Flaws in TWIC rollout could hurt mariners and the entire industryMay 7, 2008 12:00 AM
Like the others applying for a TWIC card, we professional mariners must go down to an enrollment site, wait in line, fill out biographical information, get fingerprinted and have a digital picture taken. Of course, we must also pay our fee of $105.25 to $132.50, depending on how long the card will be good for. (I chose to pay $132.50 so my TWIC card will be good for five years). Cashier’s checks, money orders and credit cards (no personal checks) made out to Lockheed Martin, the independent contractor hired by TSA to do the enrollment, can be used for payment.
When approved, we must go back in person to the same enrollment center to be issued our card. A few months ago the entire process was taking a few weeks. When I applied in late February the Lockheed Martin representative told me to expect two months. By the time the September deadline comes around, who knows how long the wait will be.
If the application is denied, TSA must give notice in the manner specified by the applicant, either by email, mail or phone. As of this writing, there is a 60-day appeal window for an application that is initially turned down. That’s fine for shoreside workers, but I think it discriminates against professional mariners working on ships or boats. Anyone vaguely familiar with the U.S. merchant mariner knows that it’s commonplace on many vessels for the crew to work four months or longer. Military Sealift Command ships often require a 10- or 11-month tour. Since many merchant mariners only get a month or two of vacation between work tours, it’s very possible that a sailor who applies for a TWIC card while on vacation could return home to find notification that he or she was denied — and that the 60 day appeal limit has long since lapsed. I think that the appeal period for merchant mariners should be extended to 360 days.
Now, there are a number of reasons TSA will turn down your application, including certain crimes and being in the country illegally. There is a list, ostensibly complete, on the TWIC Web site: www.tsa.gov/twic. Interestingly, nowhere on that list is being born in another country a reason for an application to be turned down — yet there are U.S. merchant mariners who are now finding that their initial TWIC applications are being denied simply because they were born outside of the United States.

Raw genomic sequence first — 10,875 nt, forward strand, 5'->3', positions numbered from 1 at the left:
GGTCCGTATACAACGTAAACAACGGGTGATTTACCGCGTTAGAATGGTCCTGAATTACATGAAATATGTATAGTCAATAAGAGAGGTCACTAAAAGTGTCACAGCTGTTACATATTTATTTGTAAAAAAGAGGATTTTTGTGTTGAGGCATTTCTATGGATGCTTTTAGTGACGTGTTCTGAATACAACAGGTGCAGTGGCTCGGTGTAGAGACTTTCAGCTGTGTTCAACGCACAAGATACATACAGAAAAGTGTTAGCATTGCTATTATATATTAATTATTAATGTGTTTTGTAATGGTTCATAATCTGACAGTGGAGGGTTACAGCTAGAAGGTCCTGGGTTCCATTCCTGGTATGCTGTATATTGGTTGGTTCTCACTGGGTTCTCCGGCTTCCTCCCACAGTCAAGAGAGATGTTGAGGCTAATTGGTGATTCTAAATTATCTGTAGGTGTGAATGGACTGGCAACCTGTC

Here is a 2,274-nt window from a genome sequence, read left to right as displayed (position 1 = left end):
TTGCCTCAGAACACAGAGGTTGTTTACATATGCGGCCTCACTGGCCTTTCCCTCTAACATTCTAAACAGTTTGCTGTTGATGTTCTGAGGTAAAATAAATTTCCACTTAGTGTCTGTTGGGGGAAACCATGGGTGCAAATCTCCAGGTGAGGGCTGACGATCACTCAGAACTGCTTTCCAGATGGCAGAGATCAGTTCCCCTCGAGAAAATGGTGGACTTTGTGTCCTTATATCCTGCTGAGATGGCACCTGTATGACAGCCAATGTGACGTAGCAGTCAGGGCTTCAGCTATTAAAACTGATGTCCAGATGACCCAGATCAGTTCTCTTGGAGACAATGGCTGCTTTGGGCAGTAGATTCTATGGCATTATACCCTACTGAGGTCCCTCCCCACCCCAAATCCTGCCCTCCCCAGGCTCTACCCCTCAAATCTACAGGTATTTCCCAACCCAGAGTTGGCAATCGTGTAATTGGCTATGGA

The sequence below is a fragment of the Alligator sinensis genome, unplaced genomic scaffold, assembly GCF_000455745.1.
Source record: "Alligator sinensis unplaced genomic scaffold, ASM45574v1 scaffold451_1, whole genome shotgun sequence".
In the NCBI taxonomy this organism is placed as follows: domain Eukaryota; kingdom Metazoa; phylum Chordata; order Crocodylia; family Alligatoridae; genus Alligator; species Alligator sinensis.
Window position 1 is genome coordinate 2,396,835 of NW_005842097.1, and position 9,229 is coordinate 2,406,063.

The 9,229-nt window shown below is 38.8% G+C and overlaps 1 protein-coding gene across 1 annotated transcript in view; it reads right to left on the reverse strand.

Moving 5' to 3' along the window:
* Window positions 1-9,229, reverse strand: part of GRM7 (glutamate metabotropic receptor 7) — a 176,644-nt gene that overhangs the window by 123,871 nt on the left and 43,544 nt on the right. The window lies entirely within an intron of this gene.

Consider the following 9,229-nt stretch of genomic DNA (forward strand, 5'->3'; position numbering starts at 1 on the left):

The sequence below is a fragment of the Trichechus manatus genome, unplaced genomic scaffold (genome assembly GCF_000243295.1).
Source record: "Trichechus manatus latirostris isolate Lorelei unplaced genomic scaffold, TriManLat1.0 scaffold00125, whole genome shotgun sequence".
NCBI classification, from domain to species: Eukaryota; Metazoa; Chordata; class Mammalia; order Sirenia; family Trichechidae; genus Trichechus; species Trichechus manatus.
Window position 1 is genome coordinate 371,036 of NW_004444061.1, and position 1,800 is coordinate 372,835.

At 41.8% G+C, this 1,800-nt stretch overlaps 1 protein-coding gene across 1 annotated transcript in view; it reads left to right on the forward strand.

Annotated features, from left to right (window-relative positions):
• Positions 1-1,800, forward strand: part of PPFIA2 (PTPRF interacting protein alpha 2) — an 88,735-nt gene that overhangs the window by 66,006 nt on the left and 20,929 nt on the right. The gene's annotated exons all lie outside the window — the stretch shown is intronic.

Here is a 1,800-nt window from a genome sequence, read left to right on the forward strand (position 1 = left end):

I know a master mariner, a Kings Point graduate, who had his initial TWIC application turned down because he was born in the Netherlands — even though he was a U.S. citizen at birth. He told me, “Kelly, I applied for my TWIC early to be an example for my crew. When TSA notified me a few days before returning to the ship that my application was denied, I was shocked. Despite the fact that my U.S. citizenship was good enough to get me into the United States Merchant Marine Academy, to sail in the American merchant marine for nearly three decades and to command U.S. flag ships, it evidently wasn’t good enough for me to be initially approved for a TWIC card.”
Unbelievably, his case is not the only one I have heard of. I’ve found out about two other American merchant mariners, both U.S. citizens born on military bases in Japan, who were initially denied TWIC cards.
Though someone denied a TWIC card gets only 60 days to appeal, the Coast Guard and TSA have no limitation on how fast they must complete the review of an appeal after it has been made. Combining those whose applications are turned down because they were born outside the United States with those who are denied for other reasons, thousands of the workers applying for the TWIC card will have their initial applications denied — and will then have to appeal the decision. When this happens, how long will it take for the Coast Guard and TSA to decide on whether a specific appeal is accepted or rejected — weeks, months or even longer?
This is a major issue, because while awaiting an appeal decision, a person can be barred from working. On the TWIC Web site it clearly states that while a rejection is being appealed the person can be denied access to secure areas of a port or vessel. That means a mariner waiting for an appeal decision could be prohibited by the Coast Guard from entering a marine terminal, and/or barred by the company from entering secure areas of the vessel — places like the bridge or engine room. Needless to say, a watch-standing mate or AB who can’t go on the bridge is unable to do his or her job. It would be the same with an engineer who couldn’t go down to the engine room.
The TWIC card is an attempt to make our ports safer, and I applaud that. I can’t help but feel, however, that the implementation of the program has in many ways not been well thought out — and that some of the rules and criteria the TSA established for obtaining a TWIC card have not been fully adhered to. If problems with the implementation of the TWIC program, like those I have pointed out here, are ignored, I believe that they could turn the entire TWIC experience into a fiasco — not just for merchant mariners but also for the entire U.S. maritime industry.
Till next time I wish you all Smooth Sailin’.
Kelly Sweeney holds the licenses of master (oceans, any gross tons) and master of towing vessels (oceans), and regularly sails on a wide variety of commercial vessels. He lives on an island near Seattle. You can contact him at firstname.lastname@example.org.